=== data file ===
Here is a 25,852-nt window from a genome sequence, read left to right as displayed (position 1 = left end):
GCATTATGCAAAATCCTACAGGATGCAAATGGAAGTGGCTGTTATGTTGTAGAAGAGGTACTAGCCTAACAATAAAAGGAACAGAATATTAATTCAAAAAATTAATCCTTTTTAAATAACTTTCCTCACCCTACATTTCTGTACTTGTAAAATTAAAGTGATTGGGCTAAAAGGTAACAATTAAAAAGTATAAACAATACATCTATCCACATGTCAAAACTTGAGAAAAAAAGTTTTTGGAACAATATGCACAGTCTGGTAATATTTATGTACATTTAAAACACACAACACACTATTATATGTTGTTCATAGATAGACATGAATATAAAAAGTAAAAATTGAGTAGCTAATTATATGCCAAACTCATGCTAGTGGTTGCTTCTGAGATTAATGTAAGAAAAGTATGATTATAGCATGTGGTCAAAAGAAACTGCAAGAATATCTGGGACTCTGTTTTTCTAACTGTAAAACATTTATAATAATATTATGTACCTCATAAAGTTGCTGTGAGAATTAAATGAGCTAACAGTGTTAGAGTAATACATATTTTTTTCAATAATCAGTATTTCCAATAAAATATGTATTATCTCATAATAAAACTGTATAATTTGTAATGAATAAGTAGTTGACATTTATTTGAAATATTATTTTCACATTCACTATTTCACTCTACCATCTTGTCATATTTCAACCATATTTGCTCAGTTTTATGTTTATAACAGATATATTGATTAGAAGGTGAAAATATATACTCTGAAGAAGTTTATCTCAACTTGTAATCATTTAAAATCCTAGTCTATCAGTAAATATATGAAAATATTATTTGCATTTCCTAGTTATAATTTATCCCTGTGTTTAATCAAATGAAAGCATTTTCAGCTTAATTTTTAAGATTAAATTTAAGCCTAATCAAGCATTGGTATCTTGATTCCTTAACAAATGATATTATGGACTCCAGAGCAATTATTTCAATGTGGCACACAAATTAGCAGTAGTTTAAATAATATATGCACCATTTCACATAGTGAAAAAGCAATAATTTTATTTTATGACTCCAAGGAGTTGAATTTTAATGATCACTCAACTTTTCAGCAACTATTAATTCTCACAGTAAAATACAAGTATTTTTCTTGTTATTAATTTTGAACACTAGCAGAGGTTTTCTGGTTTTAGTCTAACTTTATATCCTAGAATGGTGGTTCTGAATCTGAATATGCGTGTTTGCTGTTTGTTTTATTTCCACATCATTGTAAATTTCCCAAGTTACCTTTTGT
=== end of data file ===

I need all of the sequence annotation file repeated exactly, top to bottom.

Here is a 25,852-nt window from a genome sequence, read left to right as displayed (position 1 = left end):
GCATTATGCAAAATCCTACAGGATGCAAATGGAAGTGGCTGTTATGTTGTAGAAGAGGTACTAGCCTAACAATAAAAGGAACAGAATATTAATTCAAAAAATTAATCCTTTTTAAATAACTTTCCTCACCCTACATTTCTGTACTTGTAAAATTAAAGTGATTGGGCTAAAAGGTAACAATTAAAAAGTATAAACAATACATCTATCCACATGTCAAAACTTGAGAAAAAAAGTTTTTGGAACAATATGCACAGTCTGGTAATATTTATGTACATTTAAAACACACAACACACTATTATATGTTGTTCATAGATAGACATGAATATAAAAAGTAAAAATTGAGTAGCTAATTATATGCCAAACTCATGCTAGTGGTTGCTTCTGAGATTAATGTAAGAAAAGTATGATTATAGCATGTGGTCAAAAGAAACTGCAAGAATATCTGGGACTCTGTTTTTCTAACTGTAAAACATTTATAATAATATTATGTACCTCATAAAGTTGCTGTGAGAATTAAATGAGCTAACAGTGTTAGAGTAATACATATTTTTTTCAATAATCAGTATTTCCAATAAAATATGTATTATCTCATAATAAAACTGTATAATTTGTAATGAATAAGTAGTTGACATTTATTTGAAATATTATTTTCACATTCACTATTTCACTCTACCATCTTGTCATATTTCAACCATATTTGCTCAGTTTTATGTTTATAACAGATATATTGATTAGAAGGTGAAAATATATACTCTGAAGAAGTTTATCTCAACTTGTAATCATTTAAAATCCTAGTCTATCAGTAAATATATGAAAATATTATTTGCATTTCCTAGTTATAATTTATCCCTGTGTTTAATCAAATGAAAGCATTTTCAGCTTAATTTTTAAGATTAAATTTAAGCCTAATCAAGCATTGGTATCTTGATTCCTTAACAAATGATATTATGGACTCCAGAGCAATTATTTCAATGTGGCACACAAATTAGCAGTAGTTTAAATAATATATGCACCATTTCACATAGTGAAAAAGCAATAATTTTATTTTATGACTCCAAGGAGTTGAATTTTAATGATCACTCAACTTTTCAGCAACTATTAATTCTCACAGTAAAATACAAGTATTTTTCTTGTTATTAATTTTGAACACTAGCAGAGGTTTTCTGGTTTTAGTCTAACTTTATATCCTAGAATGGTGGTTCTGAATCTGAATATGCGTGTTTGCTGTTTGTTTTATTTCCACATCATTGTAAATTTCCCAAGTTACCTTTTGT